Of course this change of seats / restraints is a substantial change to the factory supplied version of the vehicle, and in order to ensure compliance with the terms of any insurance the keeper would need to notify the changes – otherwise they could invalidate their insurance cover.
      An insurer may request an inspection by a suitably qualified engineer to confirm that the alteration meets their requirements.
      Hope this helps?

  14. Charlie Glover says:

    I have a 12 year old Autotrail there are only 2 seatbelts in the front but I want to take my granddaughter with us as it is a 4 birth, after reading the comments I am still not sure about the law.

    • Liz @ Caravan Guard says:

      If you do not have seatbelts fitted in the rear seats then you are not able to carry extra passengers.

  15. James Sutherland says:

    My talbot t berth campervan has 2 forward and 2 rear facing seats with not seat belts. Could just pull out the forward facing seats completely and bolt in a double bus seat unit with 3 point belts?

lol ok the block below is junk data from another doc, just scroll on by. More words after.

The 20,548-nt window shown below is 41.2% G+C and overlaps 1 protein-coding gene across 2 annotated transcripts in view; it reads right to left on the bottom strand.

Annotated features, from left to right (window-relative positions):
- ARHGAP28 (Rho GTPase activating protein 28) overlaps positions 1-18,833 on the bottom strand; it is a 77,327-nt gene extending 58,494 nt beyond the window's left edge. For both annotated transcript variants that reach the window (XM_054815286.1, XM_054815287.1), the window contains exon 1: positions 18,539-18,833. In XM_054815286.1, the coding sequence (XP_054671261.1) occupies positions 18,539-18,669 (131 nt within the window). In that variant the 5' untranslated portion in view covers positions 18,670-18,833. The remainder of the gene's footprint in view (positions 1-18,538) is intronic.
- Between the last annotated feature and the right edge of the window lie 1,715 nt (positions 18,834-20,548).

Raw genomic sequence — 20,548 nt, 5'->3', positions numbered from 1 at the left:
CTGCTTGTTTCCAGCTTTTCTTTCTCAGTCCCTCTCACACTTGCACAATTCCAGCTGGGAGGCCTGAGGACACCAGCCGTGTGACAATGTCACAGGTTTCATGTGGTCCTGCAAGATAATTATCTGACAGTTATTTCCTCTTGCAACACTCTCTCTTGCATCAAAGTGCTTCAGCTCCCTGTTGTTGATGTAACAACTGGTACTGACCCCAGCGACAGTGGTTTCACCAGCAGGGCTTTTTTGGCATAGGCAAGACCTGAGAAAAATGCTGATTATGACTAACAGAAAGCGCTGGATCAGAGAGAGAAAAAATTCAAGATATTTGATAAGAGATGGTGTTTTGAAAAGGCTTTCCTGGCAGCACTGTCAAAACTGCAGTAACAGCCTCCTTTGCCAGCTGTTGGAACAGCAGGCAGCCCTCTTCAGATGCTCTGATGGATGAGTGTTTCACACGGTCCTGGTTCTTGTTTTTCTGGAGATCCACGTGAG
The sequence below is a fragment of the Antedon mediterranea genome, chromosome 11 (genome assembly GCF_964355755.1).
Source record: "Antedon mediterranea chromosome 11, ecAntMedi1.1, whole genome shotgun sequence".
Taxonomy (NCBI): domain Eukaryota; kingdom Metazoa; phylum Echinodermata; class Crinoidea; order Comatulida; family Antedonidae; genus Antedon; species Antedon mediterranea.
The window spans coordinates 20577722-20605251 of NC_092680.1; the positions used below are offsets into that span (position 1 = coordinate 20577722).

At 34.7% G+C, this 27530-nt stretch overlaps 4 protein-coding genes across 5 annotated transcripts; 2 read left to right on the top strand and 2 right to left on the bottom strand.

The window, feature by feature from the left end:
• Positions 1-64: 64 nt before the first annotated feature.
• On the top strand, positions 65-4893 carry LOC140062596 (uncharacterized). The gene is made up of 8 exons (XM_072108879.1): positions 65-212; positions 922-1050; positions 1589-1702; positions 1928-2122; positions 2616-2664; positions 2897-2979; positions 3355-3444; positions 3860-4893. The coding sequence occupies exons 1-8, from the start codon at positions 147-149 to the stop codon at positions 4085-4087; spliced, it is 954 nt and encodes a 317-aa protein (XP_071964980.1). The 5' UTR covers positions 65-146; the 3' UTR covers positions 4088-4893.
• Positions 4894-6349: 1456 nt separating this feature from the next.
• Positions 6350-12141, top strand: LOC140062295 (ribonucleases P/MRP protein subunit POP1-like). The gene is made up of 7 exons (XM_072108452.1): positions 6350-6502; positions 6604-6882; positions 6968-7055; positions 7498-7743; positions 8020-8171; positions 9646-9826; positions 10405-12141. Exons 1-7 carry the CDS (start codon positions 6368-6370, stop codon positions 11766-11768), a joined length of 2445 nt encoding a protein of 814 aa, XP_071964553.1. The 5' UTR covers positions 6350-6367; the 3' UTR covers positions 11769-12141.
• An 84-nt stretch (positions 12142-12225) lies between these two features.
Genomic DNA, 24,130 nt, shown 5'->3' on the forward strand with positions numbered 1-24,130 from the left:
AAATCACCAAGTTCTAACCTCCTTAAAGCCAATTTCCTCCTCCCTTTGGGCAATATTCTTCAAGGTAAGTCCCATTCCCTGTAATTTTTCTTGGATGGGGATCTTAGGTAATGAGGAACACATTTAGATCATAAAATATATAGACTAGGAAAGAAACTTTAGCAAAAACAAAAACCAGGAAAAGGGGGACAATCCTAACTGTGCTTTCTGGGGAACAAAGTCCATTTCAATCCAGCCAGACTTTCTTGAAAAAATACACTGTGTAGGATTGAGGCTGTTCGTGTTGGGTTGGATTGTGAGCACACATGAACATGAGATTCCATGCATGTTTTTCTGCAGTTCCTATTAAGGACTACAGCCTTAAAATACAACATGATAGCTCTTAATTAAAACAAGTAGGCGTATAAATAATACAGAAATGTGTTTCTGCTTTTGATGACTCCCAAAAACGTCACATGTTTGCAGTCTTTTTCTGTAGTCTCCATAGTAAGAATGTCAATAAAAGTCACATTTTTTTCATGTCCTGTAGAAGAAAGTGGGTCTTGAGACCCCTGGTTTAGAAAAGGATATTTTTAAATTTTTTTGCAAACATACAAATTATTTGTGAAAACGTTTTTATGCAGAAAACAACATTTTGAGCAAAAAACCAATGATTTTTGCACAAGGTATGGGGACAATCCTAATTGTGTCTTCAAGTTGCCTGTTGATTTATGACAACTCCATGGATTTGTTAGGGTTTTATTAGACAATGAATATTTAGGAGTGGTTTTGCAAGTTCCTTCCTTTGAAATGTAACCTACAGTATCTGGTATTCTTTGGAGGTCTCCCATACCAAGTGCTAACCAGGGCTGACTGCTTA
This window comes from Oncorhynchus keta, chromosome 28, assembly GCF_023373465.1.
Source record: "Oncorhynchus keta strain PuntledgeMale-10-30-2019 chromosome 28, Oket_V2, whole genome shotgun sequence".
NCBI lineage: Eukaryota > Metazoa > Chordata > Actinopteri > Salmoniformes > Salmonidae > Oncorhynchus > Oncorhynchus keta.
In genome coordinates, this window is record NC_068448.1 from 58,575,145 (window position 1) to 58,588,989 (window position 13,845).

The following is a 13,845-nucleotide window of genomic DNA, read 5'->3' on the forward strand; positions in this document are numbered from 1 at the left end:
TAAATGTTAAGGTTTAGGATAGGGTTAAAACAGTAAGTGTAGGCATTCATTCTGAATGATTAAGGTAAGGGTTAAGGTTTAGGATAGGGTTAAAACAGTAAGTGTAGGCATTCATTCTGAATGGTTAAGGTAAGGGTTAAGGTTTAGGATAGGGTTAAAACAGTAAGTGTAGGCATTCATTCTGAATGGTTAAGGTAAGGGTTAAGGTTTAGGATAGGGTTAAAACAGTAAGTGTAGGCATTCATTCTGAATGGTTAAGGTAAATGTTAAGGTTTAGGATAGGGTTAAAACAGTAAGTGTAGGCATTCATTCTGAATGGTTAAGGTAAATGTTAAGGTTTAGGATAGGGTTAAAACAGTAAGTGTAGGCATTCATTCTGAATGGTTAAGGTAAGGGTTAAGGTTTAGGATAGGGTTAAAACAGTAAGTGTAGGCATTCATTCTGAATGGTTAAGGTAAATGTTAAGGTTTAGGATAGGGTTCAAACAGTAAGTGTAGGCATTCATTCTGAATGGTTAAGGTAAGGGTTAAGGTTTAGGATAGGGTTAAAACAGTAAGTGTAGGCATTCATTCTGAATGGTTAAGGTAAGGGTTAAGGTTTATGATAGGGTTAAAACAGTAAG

• Liz @ Caravan Guard says:

      Hi James, any seat must be robust enough to support the loadings that may be exerted onto it by the seatbelts and ‘their’ restrained passengers. This load then transfers to the floor / chassis of the vehicle – which must also be capable of managing any load that is exerted onto this. These loads are substantial and prior to any installation we would suggest that checks are made with a competent engineer to establish that these loadings would be within the vehicle’s capabilities. This ‘adaptation’ should also be advised to the relevant insurance company.

  16. Chris Graydon says:

    What a Joke why Manufacture and sell a motorhome that sleeps 4 people but can only carry 2 not fit for purpose

  17. John says:

    Our 1989 Autosleeper had lab belts on 2 forward facing rear seats. We had seatbeltsevices design and fit frames with 3 point inertia belts. Children now can come with us, they are safe, we didn’t have to change vans. The internal use is not compromised. Expensive perhaps at about £1400 but worth it. Some of comments on here are too negative, generalised and ill informed.

  18. Kirsty Woodman says: